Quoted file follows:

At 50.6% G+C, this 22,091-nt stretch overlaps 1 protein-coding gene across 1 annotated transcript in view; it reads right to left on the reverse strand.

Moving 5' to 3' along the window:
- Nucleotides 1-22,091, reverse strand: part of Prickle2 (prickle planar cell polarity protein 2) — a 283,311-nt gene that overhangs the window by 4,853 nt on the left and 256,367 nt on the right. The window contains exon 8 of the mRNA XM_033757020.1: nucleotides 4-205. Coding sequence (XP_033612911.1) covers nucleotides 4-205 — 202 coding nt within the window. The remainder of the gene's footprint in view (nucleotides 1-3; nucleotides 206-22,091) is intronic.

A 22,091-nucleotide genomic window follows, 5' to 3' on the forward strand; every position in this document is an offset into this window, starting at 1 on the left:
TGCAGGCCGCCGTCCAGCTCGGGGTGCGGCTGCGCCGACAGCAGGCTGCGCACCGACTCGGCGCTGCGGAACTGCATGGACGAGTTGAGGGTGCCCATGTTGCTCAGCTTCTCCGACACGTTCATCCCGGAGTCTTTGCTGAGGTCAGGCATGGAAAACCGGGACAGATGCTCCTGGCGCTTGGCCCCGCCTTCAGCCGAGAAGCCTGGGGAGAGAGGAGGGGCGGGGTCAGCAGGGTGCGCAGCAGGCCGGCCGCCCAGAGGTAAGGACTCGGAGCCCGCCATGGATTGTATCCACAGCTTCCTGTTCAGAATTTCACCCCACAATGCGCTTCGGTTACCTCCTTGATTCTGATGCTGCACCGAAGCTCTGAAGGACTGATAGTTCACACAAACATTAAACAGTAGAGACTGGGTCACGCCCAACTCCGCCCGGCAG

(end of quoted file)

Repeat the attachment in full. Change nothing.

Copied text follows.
At 50.6% G+C, this 22,091-nt stretch overlaps 1 protein-coding gene across 1 annotated transcript in view; it reads right to left on the reverse strand.

Moving 5' to 3' along the window:
- Nucleotides 1-22,091, reverse strand: part of Prickle2 (prickle planar cell polarity protein 2) — a 283,311-nt gene that overhangs the window by 4,853 nt on the left and 256,367 nt on the right. The window contains exon 8 of the mRNA XM_033757020.1: nucleotides 4-205. Coding sequence (XP_033612911.1) covers nucleotides 4-205 — 202 coding nt within the window. The remainder of the gene's footprint in view (nucleotides 1-3; nucleotides 206-22,091) is intronic.

A 22,091-nucleotide genomic window follows, 5' to 3' on the forward strand; every position in this document is an offset into this window, starting at 1 on the left:
TGCAGGCCGCCGTCCAGCTCGGGGTGCGGCTGCGCCGACAGCAGGCTGCGCACCGACTCGGCGCTGCGGAACTGCATGGACGAGTTGAGGGTGCCCATGTTGCTCAGCTTCTCCGACACGTTCATCCCGGAGTCTTTGCTGAGGTCAGGCATGGAAAACCGGGACAGATGCTCCTGGCGCTTGGCCCCGCCTTCAGCCGAGAAGCCTGGGGAGAGAGGAGGGGCGGGGTCAGCAGGGTGCGCAGCAGGCCGGCCGCCCAGAGGTAAGGACTCGGAGCCCGCCATGGATTGTATCCACAGCTTCCTGTTCAGAATTTCACCCCACAATGCGCTTCGGTTACCTCCTTGATTCTGATGCTGCACCGAAGCTCTGAAGGACTGATAGTTCACACAAACATTAAACAGTAGAGACTGGGTCACGCCCAACTCCGCCCGGCAG